PACS: 62.23.-c

1. Introduction

When we hear talking about position-dependent mass, we immediately think about heterojunctions or heterostructures ^{1}^{,}^{2}^{,}^{3}^{,}^{4}^{,}^{5}^{,}^{6}^{,}^{7}studied in solid state, semiconductors or in crystallography, but this concept applies also in areas such as molecular physics ^{8}^{,}^{9}^{,}^{10}, geometrical optics ^{11}, and astrophysics ^{12}. A heterojunction is an interface within a crystalline semiconductor structure, where the chemical composition changes ^{13}. So, a representative example of heterojunction is something that we would obtain when the semiconductor GaAs is deposited on a substrate and suddenly the Al_{0.40}Ga_{0.60}As is applied. Within the solid state and semiconductor fields the concept of effective mass is used, as a result of mass shielding due to the structure of the semiconductor. Let us think of an electron of mass m_{0} in a vacuum; if this particle is considered within the semiconductor crystal, the mass will change to a specific value that will be a function of the chemical composition of the medium considered, thus, the effective mass of the electron will depend on the semiconductor type ^{14}. On this basis, a semiconductor can be deposited on a substrate, varying its concentration in a particular direction of growth which will cause the effective mass of the electron to be dependent on its position within the crystalline structure ^{15}. This dependence of the particle mass with respect to its position makes it necessary to consider a special form for the operator of kinetic energy in the Schrödinger equation, as proposed by O. von Roos.

The purpose of this work is to show the use of the von Roos operator where a position-dependent effective mass is associated with the variation of the concentration of a semiconductor having been deposited on a substrate; such variation in the concentration of the semiconductor causes that a particle inside the material have a determined potential energy. In the calculations, a set of base functions is used to solve the time-independent Schrödinger equation and we work with numerical methods, which along with the topic of this letter, it can be of interest for review or discussion during quantum mechanics courses at university level. This article has the following structure: in Sec. 2, an analysis of the von Roos operator is made; in Sec. 3, an example of a semiconductor deposit with variable concentration on a substrate is proposed, revealing how an electron in such medium will possess a position-dependent effective mass due to the variation of the concentration; in Sec. 4, the time-independent Schrödinger equation is numerically solved for the electron that was confined in the medium proposed in Sec. 3. Also in this section, we compare the results to those obtained considering a constant effective mass for the electron; and finally, in Sec. 5, conclusions are shown.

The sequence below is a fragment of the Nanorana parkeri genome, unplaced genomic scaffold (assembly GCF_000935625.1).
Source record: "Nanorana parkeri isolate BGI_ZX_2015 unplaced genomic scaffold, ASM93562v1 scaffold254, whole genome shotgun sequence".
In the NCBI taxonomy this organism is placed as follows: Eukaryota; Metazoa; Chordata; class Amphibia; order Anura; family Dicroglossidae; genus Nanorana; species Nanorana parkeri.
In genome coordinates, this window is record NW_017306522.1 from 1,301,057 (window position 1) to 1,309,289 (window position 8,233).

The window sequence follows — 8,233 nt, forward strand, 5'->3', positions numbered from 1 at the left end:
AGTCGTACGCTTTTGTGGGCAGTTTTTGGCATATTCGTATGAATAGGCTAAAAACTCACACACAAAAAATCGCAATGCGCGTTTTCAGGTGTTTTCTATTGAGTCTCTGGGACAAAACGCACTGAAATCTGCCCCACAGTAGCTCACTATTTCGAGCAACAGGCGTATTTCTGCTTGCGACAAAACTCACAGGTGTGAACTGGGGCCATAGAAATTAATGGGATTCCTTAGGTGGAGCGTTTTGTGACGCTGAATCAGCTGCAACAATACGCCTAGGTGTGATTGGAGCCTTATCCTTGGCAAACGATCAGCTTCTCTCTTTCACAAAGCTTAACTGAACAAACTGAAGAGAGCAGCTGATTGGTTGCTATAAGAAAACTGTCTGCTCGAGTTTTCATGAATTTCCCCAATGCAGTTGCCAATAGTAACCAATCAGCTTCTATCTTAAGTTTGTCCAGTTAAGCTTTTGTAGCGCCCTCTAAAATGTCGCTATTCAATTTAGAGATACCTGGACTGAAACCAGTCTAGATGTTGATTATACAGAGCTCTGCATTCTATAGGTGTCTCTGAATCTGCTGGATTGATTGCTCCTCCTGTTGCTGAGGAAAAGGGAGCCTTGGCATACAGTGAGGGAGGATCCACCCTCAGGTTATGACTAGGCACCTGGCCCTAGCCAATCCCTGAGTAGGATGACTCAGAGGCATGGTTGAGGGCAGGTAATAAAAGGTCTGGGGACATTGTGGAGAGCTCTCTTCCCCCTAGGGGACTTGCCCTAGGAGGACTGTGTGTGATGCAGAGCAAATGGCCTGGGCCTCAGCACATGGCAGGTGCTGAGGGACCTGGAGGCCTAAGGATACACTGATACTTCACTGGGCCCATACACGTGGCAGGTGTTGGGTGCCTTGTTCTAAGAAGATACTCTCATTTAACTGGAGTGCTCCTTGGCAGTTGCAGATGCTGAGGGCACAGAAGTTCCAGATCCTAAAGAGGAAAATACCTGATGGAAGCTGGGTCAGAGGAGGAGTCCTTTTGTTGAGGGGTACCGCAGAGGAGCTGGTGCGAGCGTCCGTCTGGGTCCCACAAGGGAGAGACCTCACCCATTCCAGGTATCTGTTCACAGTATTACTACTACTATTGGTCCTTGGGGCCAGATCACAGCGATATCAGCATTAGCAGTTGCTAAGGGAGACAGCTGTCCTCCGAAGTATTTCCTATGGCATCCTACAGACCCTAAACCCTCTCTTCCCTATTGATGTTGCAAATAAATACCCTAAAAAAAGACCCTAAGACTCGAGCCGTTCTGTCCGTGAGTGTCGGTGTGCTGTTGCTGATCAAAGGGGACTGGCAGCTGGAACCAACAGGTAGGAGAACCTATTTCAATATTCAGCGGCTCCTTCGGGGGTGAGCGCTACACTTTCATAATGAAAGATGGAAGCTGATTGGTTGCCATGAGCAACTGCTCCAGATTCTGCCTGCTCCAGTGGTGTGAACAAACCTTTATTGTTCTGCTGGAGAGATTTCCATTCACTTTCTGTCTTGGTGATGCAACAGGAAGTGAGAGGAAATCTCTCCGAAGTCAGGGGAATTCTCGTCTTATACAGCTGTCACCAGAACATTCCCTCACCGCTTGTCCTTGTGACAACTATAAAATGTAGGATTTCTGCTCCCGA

2. The kinetic energy operator and position-dependent mass

There is not a unique form for a kinetic energy operator with position-dependent mass. Several
publications analyzing position-dependent mass systems are already available^{16}^{,}^{17}^{,}^{18}^{,}^{19}^{,}^{20}^{,}^{21}^{,}^{22}^{,}^{23}^{,}^{24}^{,}^{25}^{,}^{26}^{,}^{27}^{,}^{28}^{,}^{29},^{30}^{,}^{31} and some of them refer to the work carried out by O. von
Roos, who in 1983 published an article where he proposed a form for the kinetic
energy operator where the dependence of the mass with respect to the position was
considered ^{32}. The work of von
Roos was based on the study of electron and holes movement in a semiconductor of
non-uniform chemical composition where von Roos introduced a kinetic energy
Hermitian operator

where *α*, *β* and *γ*, are subject to the constraint

Thus, Eq. (1) means that the kinetic energy operator is not uniquely defined when a particle or system has a position-dependent mass and, as it is discussed below, the von Roos operator allows to deduce the operators which are studied in literature. Prior to the publication of this article, T. Gora and F. Williams ^{33} (1969) and Q. G. Zhu and H. Kroemer^{34} (1983) published some articles where they used a kinetic energy operator with position-dependent mass. In the work of Gora and Williams, an operator for the kinetic energy is used which is recovered from the von Roos if *α* = -1and *β* = *γ* = 0. With this specific form for the operator they analyzed the gap between the semiconductor energy bands. Zhu and Kroemer studied a semiconductor where a rectangular well was found, in order to study the interface connection rules of the wave function across an abrupt heterojunction and in this case, the kinetic energy operator that they used is recovered from the von Roos expression if *α* = -1/2, *β* = 0 and *γ* = -1/2. After these works, in 1984, R. A. Morrow and K. R. Brownstein ^{35} published an article about the behavior of wave functions of a particle around a heterojunction where the chemical composition of a semiconductor varies abruptly. They found that for *α* ≠ *γ* in Eq. (1), the wave function *ψ* becomes zero in the heterojunction, this result indicates that it behaves as an impermeable barrier, while for *α* = *γ*, m^{α}*ψ* and m^{α+β}*ψ* are continuous in the heterojunction.

As was previously mentioned, when an electron is within a semiconductor, it acquires an effective mass that depends on the chemical composition of the medium. However, aside from acquiring an effective mass, it also acquires potential energy, which in turn also depends on the semiconductor. Subsequently, we must bear in mind that when we solve the Schrödinger equation involving position-dependent mass, the potential will be somehow related to the mass. References to the previous statements can be found in some publications. For example, B. Bagchi *et al.,*^{36} worked on a procedure to solve the Schrödinger equation with position-dependent effective mass, considering an effective potential in which one of its terms includes the reciprocal of both the squared and cubed mass. In other examples, J. Thomsen *et al.,*^{25} also manipulated an effective potential related to the effective mass and S. Cruz and O. Rosas-Ortiz ^{26} studied a system with an effective potential also as a function of the mass.